Not only does the razor-sharp Olympus 45mm F1.8 melt backgrounds to oblivion, but it is also tiny and cheap. Of course, it lacks weather sealing, special optical coatings, a focus clutch, and an L-fn button. Moreover, you don’t even get a lens hood in the box. But what you do get is amazing-looking portraits on the cheap. I love mine, and you’ll love yours too.
Best Olympus Lens for Landscapes – Olympus 7-14mm F2.8 Pro
The best Olympus Lens for Landscapes is the Olympus 7-14mm F2.8 Pro due to its impressive 114-75 degree angle of view, weather-resistant build, and exceptional image quality. Plus, it’s metal-construction feels luxurious in hand.
Nevertheless, the Olympus 7-14mm F2.8 Pro isn’t perfect. First, there’s no place for screw-on filters outside third-party adapters. And while its extreme 7mm focal length presents many new photographic opportunities, you soon run out of road at the long end. As a result, the Olympus 7-14mm F2.8 Pro needs to be supplemented with a lens such as the Olympus 12-40mm F2.8 Pro.
But what the Olympus 7-14mm F2.8 Pro lacks in versatility, it makes up in performance. Specifically, its 7mm wide angle enables you to capture perspectives most other lenses cannot. And thanks to that large, bright F2.8 aperture, the Olympus 7-14mm F2.8 is well-suited to Astrophotography for starry landscapes.
The Olympus 8-25mm F4 Pro is one of the most insanely versatile ultra-wide zooms you can buy. It’s so versatile you could use the Olympus 8-25mm F4 Pro as an everyday lens. Compared to the Olympus 7-14 F2.8 Pro, the Olympus 8-25mm F4 is lighter, cheaper, and will accept screw-on filters. Read Olympus 8-25mm F4 Pro Compared.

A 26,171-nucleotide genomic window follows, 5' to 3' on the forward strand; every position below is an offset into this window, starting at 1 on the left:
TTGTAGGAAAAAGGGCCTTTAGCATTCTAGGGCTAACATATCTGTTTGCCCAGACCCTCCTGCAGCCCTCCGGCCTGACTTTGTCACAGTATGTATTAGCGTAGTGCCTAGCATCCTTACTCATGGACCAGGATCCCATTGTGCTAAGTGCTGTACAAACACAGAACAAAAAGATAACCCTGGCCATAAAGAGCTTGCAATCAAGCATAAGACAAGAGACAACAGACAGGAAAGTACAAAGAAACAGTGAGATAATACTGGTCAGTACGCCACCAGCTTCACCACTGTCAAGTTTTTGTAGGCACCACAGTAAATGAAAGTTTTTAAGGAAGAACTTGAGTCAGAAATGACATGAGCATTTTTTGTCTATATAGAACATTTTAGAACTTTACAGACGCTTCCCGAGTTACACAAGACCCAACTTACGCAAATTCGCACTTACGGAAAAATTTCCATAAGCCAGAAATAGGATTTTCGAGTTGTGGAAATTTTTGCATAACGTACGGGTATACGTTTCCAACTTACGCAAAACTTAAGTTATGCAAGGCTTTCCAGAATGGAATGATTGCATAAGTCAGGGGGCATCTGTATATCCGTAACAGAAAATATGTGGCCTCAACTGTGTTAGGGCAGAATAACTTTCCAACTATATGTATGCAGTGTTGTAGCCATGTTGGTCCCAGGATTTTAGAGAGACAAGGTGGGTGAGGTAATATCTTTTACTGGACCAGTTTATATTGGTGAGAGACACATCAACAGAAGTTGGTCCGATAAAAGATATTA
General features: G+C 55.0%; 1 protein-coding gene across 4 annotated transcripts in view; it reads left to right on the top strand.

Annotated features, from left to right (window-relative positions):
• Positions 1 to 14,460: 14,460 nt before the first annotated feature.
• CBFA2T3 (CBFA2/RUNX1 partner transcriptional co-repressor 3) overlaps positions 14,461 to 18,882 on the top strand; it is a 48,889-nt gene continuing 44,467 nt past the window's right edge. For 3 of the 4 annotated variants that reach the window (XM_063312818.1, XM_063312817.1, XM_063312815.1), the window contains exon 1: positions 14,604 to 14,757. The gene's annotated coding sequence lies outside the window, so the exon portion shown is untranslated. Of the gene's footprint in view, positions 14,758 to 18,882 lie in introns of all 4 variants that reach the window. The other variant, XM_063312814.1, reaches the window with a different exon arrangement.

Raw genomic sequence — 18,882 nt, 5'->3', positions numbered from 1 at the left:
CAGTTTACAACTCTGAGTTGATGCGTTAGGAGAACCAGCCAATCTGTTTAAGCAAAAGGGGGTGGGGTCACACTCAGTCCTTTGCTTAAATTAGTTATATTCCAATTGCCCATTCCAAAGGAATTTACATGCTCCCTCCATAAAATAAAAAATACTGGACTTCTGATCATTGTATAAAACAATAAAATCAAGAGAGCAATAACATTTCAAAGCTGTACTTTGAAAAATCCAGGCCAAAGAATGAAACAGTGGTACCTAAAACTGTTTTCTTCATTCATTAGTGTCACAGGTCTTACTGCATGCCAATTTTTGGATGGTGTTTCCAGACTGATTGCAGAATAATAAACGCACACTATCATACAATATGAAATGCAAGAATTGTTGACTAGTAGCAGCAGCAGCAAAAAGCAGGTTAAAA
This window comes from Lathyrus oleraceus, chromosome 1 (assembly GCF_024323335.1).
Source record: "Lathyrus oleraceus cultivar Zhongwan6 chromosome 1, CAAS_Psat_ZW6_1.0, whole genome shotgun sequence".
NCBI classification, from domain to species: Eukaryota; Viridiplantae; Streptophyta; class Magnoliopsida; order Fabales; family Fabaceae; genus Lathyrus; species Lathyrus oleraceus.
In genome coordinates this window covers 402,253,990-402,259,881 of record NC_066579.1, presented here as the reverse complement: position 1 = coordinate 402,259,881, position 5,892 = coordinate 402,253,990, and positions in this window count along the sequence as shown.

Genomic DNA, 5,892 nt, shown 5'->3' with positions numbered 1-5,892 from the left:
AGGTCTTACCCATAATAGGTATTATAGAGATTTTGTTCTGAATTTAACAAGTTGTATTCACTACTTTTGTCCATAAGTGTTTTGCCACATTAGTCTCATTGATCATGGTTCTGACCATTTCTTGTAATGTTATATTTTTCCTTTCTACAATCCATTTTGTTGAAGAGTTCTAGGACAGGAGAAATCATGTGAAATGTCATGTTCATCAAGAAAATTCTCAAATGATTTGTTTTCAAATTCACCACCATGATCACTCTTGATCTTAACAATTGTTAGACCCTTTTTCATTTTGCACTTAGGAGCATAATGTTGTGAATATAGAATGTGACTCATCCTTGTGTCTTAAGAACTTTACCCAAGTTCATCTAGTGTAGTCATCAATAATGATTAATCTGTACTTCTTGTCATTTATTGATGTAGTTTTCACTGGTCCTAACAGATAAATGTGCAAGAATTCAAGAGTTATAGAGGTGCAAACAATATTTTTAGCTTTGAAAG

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Hiking with an Olympus OM-D M1ii and a trinity of F2.8 Pro lenses was a revelation I wish more photographers could experience. My camera pack never felt heavy, yet I was equipped to take almost any kind of photo in any weather. Furthermore, the images looked great.
Plus, the lenses were a joy to use and hold thanks to their compact size and metal feel – quite a contrast to the larger, high-quality plastic full-frame lenses I’m used to.
If I were to recommend any one lens on this list, it would be the Olympus 40-150mm F2.8. Although I’ve presented it as the best lens for wildlife, it’s also an exceptional sport, portrait, and semi-macro lens. After which, I would choose the Olympus 7-14mm F2.8.
If you’re more on a budget, the Olympus 45mm F1.8 is a cheap lens that takes pro-grade portraits. And the compact Olympus 14-150mm F4-5.6 II is absurdly overpowered for its price tag.